Is it ADHD, or Are Your Kids Just Being Kids?

In general, children are known for their distractible, high-energy behaviors. Parents everywhere will undoubtedly have days when they throw up their hands, feeling tired of repeating their requests or chasing their kids around the house.

These types of repeated behaviors may cause parents to wonder if their kid's attention span is suffering from a serious problem like attention-deficit/hyperactivity disorder (ADHD). After all, they may check quite a few of the boxes that describe ADHD-like behavior.

However, many children who appear to have ADHD don’t have the disorder at all—they’re simply a high-energy kid. It’s very important to avoid jumping to a diagnosis and learning all the facts about ADHD before reaching a conclusion.

Understanding symptoms of ADHD

The most common symptoms of ADHD that parents know to look for include hyperactivity, inattentiveness and impulsivity. These symptoms can manifest in many different ways, but they tend to come down to the basic concepts of not being able to focus, control actions or control energy levels and how those are expressed.

However, there are many more aspects of ADHD that parents should look for if they are concerned their child has ADHD.

  • Trouble regulating their emotions, which may manifest as tantrums or fits of frustration after even small mistakes or challenges.
  • Trouble remembering things and staying organized, meaning they may forget to bring important things home from school each day, forget about routine chores, have trouble prioritizing assignments properly or struggle to manage their time.
  • Constant interrupting and focusing on the self, which may cause problems in social situations and look like them having trouble sharing, waiting their turn or holding conversations.

In addition, high energy can be attributed to ADHD in some cases, but the presence of hyperactivity does not necessarily mean your child has ADHD. In fact, certain forms of ADHD aren’t even hyperactive at all and may actually look like quiet daydreaming or spacing out.

All children are sure to have problems with displaying inappropriate or hyperactive behaviors, waiting their turn, controlling their emotions and sitting still on occasion. We have to remember that children, in general, tend to be fidgety and forgetful at times. However, ADHD is usually much more extreme than the occasional problem with the things listed above—they tend to be constant.

Because of this, it is very important that parents take a close and comprehensive look at their child’s behavior before having them diagnosed with ADHD.

How can you tell the difference?

Because most children are likely to display the occasional behavior that coincides with ADHD, it can be difficult for parents to truly know whether their child has an underlying problem or if they just need a little more exercise and guidance to behave well.

One of the major differences between normal, childlike hyperactivity and ADHD is an impairment in functioning or learning. Parents should be on the lookout for multiple symptoms of ADHD, including problems regulating behaviors, emotional outbursts and a lack of organization, in addition to inattentiveness and hyperactivity.

ADHD is also likely to be present over time. If your child was extremely well-behaved and attentive at age 5 but suddenly becomes inattentive and ill-behaved at school at age 7, you should examine what else may have led to a change in their behavior.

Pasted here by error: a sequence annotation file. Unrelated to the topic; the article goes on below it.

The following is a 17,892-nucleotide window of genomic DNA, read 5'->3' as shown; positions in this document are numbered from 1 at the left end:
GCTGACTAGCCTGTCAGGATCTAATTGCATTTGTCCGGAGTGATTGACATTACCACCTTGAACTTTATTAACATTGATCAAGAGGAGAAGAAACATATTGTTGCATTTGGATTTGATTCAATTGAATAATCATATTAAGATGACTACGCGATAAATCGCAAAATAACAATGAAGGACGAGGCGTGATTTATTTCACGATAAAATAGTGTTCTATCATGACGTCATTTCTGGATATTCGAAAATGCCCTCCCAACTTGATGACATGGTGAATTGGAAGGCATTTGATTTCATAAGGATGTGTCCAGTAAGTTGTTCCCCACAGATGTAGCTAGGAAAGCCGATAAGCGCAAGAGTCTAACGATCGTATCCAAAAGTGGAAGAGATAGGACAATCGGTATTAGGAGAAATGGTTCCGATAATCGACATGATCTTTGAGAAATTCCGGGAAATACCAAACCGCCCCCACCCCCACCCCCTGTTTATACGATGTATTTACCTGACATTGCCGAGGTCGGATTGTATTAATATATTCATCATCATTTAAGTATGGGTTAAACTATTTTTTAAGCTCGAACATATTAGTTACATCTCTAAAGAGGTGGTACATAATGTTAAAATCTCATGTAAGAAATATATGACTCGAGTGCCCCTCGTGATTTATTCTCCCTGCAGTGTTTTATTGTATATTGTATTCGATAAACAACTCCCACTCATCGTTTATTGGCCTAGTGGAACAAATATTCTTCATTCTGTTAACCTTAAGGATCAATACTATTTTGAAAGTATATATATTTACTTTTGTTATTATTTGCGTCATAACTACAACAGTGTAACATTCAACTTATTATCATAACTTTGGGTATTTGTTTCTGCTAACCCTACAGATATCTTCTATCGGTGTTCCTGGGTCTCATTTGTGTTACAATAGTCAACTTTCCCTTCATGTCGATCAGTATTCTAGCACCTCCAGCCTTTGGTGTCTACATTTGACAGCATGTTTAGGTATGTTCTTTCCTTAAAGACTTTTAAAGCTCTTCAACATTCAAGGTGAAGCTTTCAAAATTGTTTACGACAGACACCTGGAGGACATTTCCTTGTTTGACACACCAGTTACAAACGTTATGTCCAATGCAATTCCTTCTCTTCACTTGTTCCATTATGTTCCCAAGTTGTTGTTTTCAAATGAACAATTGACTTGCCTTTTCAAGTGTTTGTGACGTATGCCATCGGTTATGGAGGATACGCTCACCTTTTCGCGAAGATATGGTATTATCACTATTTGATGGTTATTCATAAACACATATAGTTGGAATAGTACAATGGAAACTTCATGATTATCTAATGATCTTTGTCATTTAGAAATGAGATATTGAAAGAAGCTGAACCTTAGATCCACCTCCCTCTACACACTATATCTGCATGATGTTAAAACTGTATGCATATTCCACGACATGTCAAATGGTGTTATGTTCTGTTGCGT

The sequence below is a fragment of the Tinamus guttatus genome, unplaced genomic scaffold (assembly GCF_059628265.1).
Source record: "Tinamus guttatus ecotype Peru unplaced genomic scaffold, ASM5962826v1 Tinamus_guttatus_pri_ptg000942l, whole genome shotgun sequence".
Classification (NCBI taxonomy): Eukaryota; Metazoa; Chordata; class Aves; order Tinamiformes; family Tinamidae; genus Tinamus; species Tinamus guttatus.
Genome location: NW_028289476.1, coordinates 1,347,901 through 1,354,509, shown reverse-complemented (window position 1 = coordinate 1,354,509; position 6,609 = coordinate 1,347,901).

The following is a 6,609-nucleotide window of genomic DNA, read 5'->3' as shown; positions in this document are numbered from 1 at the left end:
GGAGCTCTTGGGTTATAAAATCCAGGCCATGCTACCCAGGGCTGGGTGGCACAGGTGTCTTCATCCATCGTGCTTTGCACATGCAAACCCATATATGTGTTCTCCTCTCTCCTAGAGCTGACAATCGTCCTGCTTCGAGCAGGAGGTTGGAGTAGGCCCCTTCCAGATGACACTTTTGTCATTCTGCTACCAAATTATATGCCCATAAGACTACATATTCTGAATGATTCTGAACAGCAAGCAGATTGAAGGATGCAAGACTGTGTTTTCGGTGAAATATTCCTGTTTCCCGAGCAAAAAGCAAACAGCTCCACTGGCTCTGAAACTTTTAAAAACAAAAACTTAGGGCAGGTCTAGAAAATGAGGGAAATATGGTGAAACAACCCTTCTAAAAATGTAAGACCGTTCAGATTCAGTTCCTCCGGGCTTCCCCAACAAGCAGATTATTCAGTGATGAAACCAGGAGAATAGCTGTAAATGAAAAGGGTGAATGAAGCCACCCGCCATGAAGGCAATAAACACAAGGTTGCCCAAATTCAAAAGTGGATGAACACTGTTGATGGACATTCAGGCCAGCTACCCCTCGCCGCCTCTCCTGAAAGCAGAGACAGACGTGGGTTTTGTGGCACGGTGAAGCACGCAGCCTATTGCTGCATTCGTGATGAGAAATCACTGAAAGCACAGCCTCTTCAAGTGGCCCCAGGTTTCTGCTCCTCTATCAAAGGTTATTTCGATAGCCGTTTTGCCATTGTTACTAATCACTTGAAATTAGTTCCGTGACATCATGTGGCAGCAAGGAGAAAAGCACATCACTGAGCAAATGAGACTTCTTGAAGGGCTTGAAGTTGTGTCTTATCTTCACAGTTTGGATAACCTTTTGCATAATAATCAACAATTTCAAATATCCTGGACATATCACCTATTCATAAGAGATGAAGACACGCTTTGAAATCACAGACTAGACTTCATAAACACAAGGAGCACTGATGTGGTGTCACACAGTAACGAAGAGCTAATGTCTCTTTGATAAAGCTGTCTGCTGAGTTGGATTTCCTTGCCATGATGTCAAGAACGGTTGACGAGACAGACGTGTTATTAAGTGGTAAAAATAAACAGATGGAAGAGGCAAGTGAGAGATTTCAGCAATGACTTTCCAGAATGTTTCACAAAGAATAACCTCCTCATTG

If parents are approached by their child’s teacher about the possibility that their child has ADHD, it’s also important to consider context. Studies have found that children who are the youngest in their classes in school are more likely to be diagnosed with ADHD, which raises questions about ADHD as it compares to hyperactivity and immaturity.

In many cases, younger children are compared to their older classmates and don’t actually have ADHD—they are just a little less mature. For this reason, young children shouldn’t be compared to their classmates alone when examining their behavior.

Finally, another thing parents might miss is the difference in their child’s behavior between home and school. Children with ADHD are likely to have consistent behavior in all situations, causing hyperactivity around family and friends and in classroom or other inappropriate settings. If the child is exhibiting hyperactive behavior in only some circumstances but is well-behaved and can control their functionality in others, they are most likely not experiencing ADHD.

The trouble with misdiagnosis

Misdiagnosis may result in your child not getting the help they need. For example, some symptoms of ADHD are also symptoms of child anxiety or indicate a learning disability, rather than an attention-deficit disorder. By focusing on ADHD, you may be missing the signs of other problems that won’t be addressed through ADHD-focused therapy or medication.

It’s not enough to notice that your child doesn’t always listen to instructions and has a lot of energy that causes them to run and jump throughout the house at all hours of the day. Each individual symptom should be observed, logged and compared to truly understand what might be going on.

If you are concerned about your child’s hyperactivity and inattentiveness, pay close attention to their behaviors, speak with their teachers and other guardians and visit your doctor to discuss your findings. If ADHD does not appear to be the case, they may be able to guide you in the right direction.

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